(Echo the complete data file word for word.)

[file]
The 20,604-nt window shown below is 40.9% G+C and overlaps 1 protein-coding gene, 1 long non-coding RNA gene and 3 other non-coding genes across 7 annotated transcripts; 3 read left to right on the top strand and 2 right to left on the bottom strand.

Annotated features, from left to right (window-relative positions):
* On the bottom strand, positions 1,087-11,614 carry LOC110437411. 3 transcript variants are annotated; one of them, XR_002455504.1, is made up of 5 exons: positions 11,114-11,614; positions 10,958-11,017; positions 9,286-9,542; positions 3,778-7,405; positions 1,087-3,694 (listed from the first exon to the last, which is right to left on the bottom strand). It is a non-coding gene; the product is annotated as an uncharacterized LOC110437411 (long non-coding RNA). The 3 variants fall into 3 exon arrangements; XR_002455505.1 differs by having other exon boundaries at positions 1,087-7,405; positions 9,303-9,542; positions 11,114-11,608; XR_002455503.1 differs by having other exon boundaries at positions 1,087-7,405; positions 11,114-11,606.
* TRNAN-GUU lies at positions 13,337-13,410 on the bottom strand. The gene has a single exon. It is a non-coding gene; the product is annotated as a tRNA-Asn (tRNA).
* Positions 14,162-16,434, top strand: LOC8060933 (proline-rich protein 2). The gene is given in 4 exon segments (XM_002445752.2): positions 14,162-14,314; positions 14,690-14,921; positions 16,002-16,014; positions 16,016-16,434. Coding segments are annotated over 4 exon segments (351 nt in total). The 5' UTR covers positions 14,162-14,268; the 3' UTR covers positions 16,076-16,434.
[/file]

The 20,604-nt window shown below is 40.9% G+C and overlaps 1 protein-coding gene, 1 long non-coding RNA gene and 3 other non-coding genes across 7 annotated transcripts; 3 read left to right on the top strand and 2 right to left on the bottom strand.

Annotated features, from left to right (window-relative positions):
* On the bottom strand, positions 1,087-11,614 carry LOC110437411. 3 transcript variants are annotated; one of them, XR_002455504.1, is made up of 5 exons: positions 11,114-11,614; positions 10,958-11,017; positions 9,286-9,542; positions 3,778-7,405; positions 1,087-3,694 (listed from the first exon to the last, which is right to left on the bottom strand). It is a non-coding gene; the product is annotated as an uncharacterized LOC110437411 (long non-coding RNA). The 3 variants fall into 3 exon arrangements; XR_002455505.1 differs by having other exon boundaries at positions 1,087-7,405; positions 9,303-9,542; positions 11,114-11,608; XR_002455503.1 differs by having other exon boundaries at positions 1,087-7,405; positions 11,114-11,606.
* TRNAN-GUU lies at positions 13,337-13,410 on the bottom strand. The gene has a single exon. It is a non-coding gene; the product is annotated as a tRNA-Asn (tRNA).
* Positions 14,162-16,434, top strand: LOC8060933 (proline-rich protein 2). The gene is given in 4 exon segments (XM_002445752.2): positions 14,162-14,314; positions 14,690-14,921; positions 16,002-16,014; positions 16,016-16,434. Coding segments are annotated over 4 exon segments (351 nt in total). The 5' UTR covers positions 14,162-14,268; the 3' UTR covers positions 16,076-16,434.